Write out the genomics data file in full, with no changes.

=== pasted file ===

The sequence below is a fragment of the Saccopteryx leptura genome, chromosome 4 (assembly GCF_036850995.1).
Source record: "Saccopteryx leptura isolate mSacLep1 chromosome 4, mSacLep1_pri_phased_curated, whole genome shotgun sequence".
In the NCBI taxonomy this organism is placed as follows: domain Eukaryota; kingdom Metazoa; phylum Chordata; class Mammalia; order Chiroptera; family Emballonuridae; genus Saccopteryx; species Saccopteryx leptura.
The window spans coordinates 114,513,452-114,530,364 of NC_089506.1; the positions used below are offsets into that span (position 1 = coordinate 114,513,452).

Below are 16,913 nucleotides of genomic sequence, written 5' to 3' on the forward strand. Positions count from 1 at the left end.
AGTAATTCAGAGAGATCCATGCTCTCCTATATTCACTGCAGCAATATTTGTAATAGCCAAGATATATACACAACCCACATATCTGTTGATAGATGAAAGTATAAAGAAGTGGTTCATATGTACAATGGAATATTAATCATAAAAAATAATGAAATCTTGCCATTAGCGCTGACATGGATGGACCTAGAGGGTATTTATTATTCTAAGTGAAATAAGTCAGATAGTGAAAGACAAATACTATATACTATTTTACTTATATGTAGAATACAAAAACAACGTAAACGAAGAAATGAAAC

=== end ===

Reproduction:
The sequence below is a fragment of the Saccopteryx leptura genome, chromosome 4 (assembly GCF_036850995.1).
Source record: "Saccopteryx leptura isolate mSacLep1 chromosome 4, mSacLep1_pri_phased_curated, whole genome shotgun sequence".
In the NCBI taxonomy this organism is placed as follows: domain Eukaryota; kingdom Metazoa; phylum Chordata; class Mammalia; order Chiroptera; family Emballonuridae; genus Saccopteryx; species Saccopteryx leptura.
The window spans coordinates 114,513,452-114,530,364 of NC_089506.1; the positions used below are offsets into that span (position 1 = coordinate 114,513,452).

Below are 16,913 nucleotides of genomic sequence, written 5' to 3' on the forward strand. Positions count from 1 at the left end.
AGTAATTCAGAGAGATCCATGCTCTCCTATATTCACTGCAGCAATATTTGTAATAGCCAAGATATATACACAACCCACATATCTGTTGATAGATGAAAGTATAAAGAAGTGGTTCATATGTACAATGGAATATTAATCATAAAAAATAATGAAATCTTGCCATTAGCGCTGACATGGATGGACCTAGAGGGTATTTATTATTCTAAGTGAAATAAGTCAGATAGTGAAAGACAAATACTATATACTATTTTACTTATATGTAGAATACAAAAACAACGTAAACGAAGAAATGAAAC